Isle of Wight Zoo's Simi the tiger recovers well from keyhole surgery

Dan Forster of ‘The Mobile Vet’ based in the Isle of Wight was approached to spay Simi , the 11-year-old Indian/Siberian hybrid tiger, who was rescued from a travelling circus in Germany four years ago and was re-homed to the Isle of Wight zoo last year.

 

Simi had raised concerns with zoo vet Matt after she began exhibiting unpredictable behavior, which can be indicative of ovarian cysts.

Having worked with Dan on previous occasions, Matt was aware that The Mobile Vet has offered laparoscopic (keyhole) surgery for the last year. Knowing that it would be a better option to spay Simi using keyhole surgery than an old fashioned spay, he got in touch with Dan who agreed to perform the pioneering laparoscopic (keyhole) surgery.

‘My laparocopic instruments were not long enough to spay a tiger so I got in touch with Romain Pizzi who is a wildlife endosurgeon, and he agreed to come down from Scotland with his longer tools to help me perform the surgery’ explained Dan.

It transpired during the surgery that Simi did indeed have a cyst on her ovary, and during the operation the team used a robotic arm designed to direct a tiny camera inside Simi. This is believed to be the first time such a procedure has been carried out on a wild animal. The tiger had also experienced some mobility problems with her legs, so also underwent a spinal X-ray and a general health check.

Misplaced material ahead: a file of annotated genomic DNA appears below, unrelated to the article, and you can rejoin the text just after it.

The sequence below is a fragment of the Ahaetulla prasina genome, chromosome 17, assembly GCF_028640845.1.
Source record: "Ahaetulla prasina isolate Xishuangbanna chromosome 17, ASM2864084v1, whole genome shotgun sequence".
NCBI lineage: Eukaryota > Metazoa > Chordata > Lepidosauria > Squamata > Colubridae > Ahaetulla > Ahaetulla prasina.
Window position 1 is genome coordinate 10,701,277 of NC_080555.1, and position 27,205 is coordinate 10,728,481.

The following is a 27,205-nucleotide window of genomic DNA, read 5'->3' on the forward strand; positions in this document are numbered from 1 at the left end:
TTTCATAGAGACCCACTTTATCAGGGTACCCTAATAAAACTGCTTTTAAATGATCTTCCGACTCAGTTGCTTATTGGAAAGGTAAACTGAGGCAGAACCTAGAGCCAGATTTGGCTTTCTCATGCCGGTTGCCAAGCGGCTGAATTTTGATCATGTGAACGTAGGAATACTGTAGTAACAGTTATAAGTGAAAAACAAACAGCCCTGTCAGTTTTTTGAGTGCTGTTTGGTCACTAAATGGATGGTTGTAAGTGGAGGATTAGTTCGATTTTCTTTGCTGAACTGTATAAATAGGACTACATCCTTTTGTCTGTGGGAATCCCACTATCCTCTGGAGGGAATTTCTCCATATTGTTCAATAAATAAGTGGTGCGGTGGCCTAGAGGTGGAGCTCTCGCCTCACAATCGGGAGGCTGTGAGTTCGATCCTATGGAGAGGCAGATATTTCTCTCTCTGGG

The operation removed some of Simi’s reproductive organs, and although now unable to breed, Simi has made a full recovery.

The mobile vet has been performing laparoscopic ovariectomies in place of the traditional bitch spay for over a year and are the only veterinary surgery to offer this service on the Isle of Wight.

Laparoscopic surgery (also commonly known as keyhole surgery) is the gold standard for a wide range of operations in humans, but is still only rarely performed in animals. Just as in humans, the very small incisions mean a much faster recovery, less risk of post-operative infections, less risks of post-operative wound complications, and most importantly, significantly less pain than with open abdominal surgery.

The use of key hole surgery with cameras is not limited to bitch spays alone. It is also excellent for taking biopsies, minimally invasive exploratory surgery of the abdomen and cryptorchid castrations amongst others.

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